5)Usually there is a crime of some sort involved, hence the association with gangster movies.

 

There are many other elements to noir, that apply to some but not all: the "femme fatale" is in fact absent from many noirs, and it's unfortunate that so many people think all noirs have to have one, Although they are fun when they do appear.

 

Sorry, this was supposed to be short. I have left out a lot, but I have no doubt others will contribute, because it seems to be a characteristic of a noir fan that they like to discuss its definition.

 

But having said all that, I would prefer to get others' opinions on film noir, and whether they like it or not, what is their favourite, etc. If we get mired in a discussion about what noir is, than it won't be that different from conversations about it on the Noir Forum threads.

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I love Film Noir. Probably next to Screwball Comedies it's my favorite thing about Classic Film.

 

I also love pre-noirish films like the gangster films, German Expressionism, or some of the Poetic Realism films. Neo-Noir I am not too fond of though.

 

I have to admit though I have not noticed more of these films appearing on TCM. I certainly would not mind seeing more though.

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I'm very sure-it's my favorite genre next to Westerns. My favorites are Out of the Past, Double Indemnity, and Dead Reckoning. It's amazing how many good ones were made on what were obviously limited budgets. RKO seemed to have the template as so many of them came from there. Oops, I forgot the original Narrow Margin.

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> {quote:title=Jenetico wrote:}{quote}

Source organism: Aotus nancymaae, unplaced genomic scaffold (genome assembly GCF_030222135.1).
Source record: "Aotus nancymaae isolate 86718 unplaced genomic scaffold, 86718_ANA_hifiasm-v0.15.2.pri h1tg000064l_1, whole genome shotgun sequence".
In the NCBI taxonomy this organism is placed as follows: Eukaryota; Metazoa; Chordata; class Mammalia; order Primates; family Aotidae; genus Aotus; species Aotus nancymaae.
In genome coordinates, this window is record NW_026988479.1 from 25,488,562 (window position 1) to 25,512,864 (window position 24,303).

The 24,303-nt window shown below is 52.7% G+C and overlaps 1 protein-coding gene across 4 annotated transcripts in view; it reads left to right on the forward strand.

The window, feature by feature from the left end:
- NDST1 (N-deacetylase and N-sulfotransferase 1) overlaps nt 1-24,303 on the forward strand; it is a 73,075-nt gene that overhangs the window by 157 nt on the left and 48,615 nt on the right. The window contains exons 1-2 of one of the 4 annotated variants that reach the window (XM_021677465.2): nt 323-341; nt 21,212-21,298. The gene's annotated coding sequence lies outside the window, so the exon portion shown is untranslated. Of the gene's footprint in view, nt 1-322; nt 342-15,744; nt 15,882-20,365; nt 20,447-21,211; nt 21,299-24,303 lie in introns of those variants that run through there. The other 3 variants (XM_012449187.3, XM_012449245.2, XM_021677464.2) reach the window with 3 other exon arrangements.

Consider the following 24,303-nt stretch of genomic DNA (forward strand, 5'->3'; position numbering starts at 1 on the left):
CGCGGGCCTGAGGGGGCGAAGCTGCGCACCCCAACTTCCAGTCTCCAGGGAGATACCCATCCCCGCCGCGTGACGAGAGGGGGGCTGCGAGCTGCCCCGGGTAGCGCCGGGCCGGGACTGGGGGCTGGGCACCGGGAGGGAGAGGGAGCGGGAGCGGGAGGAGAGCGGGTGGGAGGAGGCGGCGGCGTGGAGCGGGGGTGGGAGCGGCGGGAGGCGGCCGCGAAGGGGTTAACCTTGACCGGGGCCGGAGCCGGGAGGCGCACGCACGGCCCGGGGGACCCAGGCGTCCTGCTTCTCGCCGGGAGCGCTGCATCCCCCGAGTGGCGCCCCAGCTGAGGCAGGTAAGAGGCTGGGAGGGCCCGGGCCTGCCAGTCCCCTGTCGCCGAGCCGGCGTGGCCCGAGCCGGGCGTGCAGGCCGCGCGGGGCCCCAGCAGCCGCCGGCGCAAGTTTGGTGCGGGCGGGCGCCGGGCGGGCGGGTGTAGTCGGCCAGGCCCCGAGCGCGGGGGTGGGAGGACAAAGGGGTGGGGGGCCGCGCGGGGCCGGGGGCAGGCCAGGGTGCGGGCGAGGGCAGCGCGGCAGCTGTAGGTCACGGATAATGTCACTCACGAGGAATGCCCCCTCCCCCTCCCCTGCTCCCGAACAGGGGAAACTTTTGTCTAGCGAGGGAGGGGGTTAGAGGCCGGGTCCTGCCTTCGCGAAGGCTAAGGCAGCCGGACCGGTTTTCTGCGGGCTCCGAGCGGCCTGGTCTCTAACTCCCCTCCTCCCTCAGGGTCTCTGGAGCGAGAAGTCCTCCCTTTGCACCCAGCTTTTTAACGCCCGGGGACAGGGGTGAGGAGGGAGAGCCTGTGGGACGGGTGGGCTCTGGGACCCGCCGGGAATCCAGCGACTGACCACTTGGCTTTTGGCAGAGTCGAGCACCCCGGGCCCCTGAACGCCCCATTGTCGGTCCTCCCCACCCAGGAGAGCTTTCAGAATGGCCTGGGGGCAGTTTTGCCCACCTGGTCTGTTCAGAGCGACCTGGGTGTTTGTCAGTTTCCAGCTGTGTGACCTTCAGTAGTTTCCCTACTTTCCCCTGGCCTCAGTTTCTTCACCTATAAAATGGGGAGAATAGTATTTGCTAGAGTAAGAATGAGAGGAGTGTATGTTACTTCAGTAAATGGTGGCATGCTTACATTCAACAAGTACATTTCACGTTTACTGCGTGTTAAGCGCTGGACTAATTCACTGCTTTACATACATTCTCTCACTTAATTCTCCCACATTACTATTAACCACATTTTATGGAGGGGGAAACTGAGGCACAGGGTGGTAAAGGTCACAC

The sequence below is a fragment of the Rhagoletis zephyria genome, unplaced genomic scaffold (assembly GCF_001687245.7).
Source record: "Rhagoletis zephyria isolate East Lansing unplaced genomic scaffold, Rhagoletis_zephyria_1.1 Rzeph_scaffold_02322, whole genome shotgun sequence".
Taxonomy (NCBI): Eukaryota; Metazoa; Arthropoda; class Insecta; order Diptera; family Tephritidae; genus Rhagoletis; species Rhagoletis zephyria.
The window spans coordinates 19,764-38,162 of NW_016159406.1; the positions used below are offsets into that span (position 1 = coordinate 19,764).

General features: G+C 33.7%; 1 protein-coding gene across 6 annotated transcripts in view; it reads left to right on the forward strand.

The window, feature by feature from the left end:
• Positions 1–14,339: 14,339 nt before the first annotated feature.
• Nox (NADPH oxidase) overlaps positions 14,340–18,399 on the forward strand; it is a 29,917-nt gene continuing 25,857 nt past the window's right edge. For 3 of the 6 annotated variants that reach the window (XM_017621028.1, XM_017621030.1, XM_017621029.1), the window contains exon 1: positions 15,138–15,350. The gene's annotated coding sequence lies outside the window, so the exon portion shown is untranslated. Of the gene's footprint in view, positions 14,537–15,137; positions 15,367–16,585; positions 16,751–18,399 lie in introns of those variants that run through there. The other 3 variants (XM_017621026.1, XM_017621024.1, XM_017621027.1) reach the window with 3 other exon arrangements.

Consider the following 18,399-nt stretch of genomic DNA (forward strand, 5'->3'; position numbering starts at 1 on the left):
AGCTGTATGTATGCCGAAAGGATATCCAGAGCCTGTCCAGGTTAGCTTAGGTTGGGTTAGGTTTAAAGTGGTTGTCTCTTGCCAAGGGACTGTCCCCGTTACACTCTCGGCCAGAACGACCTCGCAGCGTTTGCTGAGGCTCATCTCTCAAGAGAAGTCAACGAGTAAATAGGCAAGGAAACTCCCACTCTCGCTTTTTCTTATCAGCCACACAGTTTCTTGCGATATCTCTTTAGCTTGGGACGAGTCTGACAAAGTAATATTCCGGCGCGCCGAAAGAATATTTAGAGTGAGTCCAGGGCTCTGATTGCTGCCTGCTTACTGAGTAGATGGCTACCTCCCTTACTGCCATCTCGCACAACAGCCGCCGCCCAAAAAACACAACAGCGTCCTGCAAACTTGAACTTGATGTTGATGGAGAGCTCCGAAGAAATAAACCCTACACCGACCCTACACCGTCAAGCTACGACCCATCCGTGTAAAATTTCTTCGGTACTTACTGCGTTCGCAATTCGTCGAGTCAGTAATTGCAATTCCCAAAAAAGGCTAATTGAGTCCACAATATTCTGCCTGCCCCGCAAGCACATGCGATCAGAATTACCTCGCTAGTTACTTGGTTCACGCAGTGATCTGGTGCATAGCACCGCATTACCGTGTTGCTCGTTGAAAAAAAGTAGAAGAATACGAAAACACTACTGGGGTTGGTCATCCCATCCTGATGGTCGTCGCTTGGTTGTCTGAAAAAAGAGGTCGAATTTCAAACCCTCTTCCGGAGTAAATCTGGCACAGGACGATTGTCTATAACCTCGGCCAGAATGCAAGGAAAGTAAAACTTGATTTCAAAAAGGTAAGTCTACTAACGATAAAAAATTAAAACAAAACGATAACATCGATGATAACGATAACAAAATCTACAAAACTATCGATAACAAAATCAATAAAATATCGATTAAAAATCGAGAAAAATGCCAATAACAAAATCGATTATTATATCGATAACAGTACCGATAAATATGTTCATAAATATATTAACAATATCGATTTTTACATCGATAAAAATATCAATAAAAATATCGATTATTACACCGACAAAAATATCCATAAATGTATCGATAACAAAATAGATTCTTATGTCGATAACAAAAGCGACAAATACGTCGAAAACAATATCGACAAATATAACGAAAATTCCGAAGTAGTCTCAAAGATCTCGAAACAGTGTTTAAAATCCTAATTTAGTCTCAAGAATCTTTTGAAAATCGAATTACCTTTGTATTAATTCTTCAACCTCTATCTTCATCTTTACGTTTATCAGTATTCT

> Okay I have to ask this question. What makes a film a Film Noir?? I would like to know. For instance is White Heat one or Bette Davis's Of Human Bondage. If not, why not. I am serious, would like a description. I am a HUGE TCM fan, but that is one catagory I do not understand. Thanks.

 

Don't worry, I'm not going to go into a big dissertation again. But you did ask about those two films.

 

*White Heat* kind of overlaps gangster and noir. It's generally considered a noir, because for one thing, it was made ten years or more after the classic gangster movie era, and in terms of the time period it falls into, (1949), it would be a noir. Of course, there were some films that were straightforward gangster pictures made after 1940, but they didn't have the same "feel" as the 1930s films. *White Heat* also has a pretty dark vision, darker and stranger than older more traditional gangster movies. I can't really picture that incredible ending being made at the peak of the gangster film era. That ending is pretty noir.

 

*Of Human Bondage* ? I haven't seen it (either version) for a long time, but from what I can remember neither would be labelled a film noir. It does have the element of sexual obsession, a very typical ingredient in noir movies. That aspect of the main character being in thrall to the object of his desire is certainly a noir type theme; but I think the connection ends there. *Of Human Bondage* is more what I think of as a drama (and a good one -have you read the novel by W. Somerset Maugham?)

 

Edited by: misswonderly on Sep 12, 2010 10:16 PM

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Thanks, tracey. I'm kind of worried that I sounded a bit pompous, explaining a type of film that has university professors at a loss to define sometimes. And I am definitely no university prof, and no expert on the subject, just an enthusiastic fan. There may very well be mistakes and oversights in that explanation I attempted. I'd love for others to comment, give their ideas on what constitutes noir.

 

Or, since everyone on these forums loves lists so much, even if they just list some of their favourite film noirs, that could be fun.

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"TCM has been showing a lot of this kind of film lately"

 

It seems to me the opposite has been the case - to the point that I had given up on this channel. I've mentioned in other posts that it certainly seemed in years past 'Noir' was the genre one could count on finding simply by clicking on TCM. I've since wondered if this was just 'one of those things" - coincidental and MY own particular 'luck of the draw' ? If so, my luck has seemed to change lately - that is until I saw 'White Heat' and 'High Sierra' back to back the other night. I LIVE for and flat out LOVE film' noir'! !!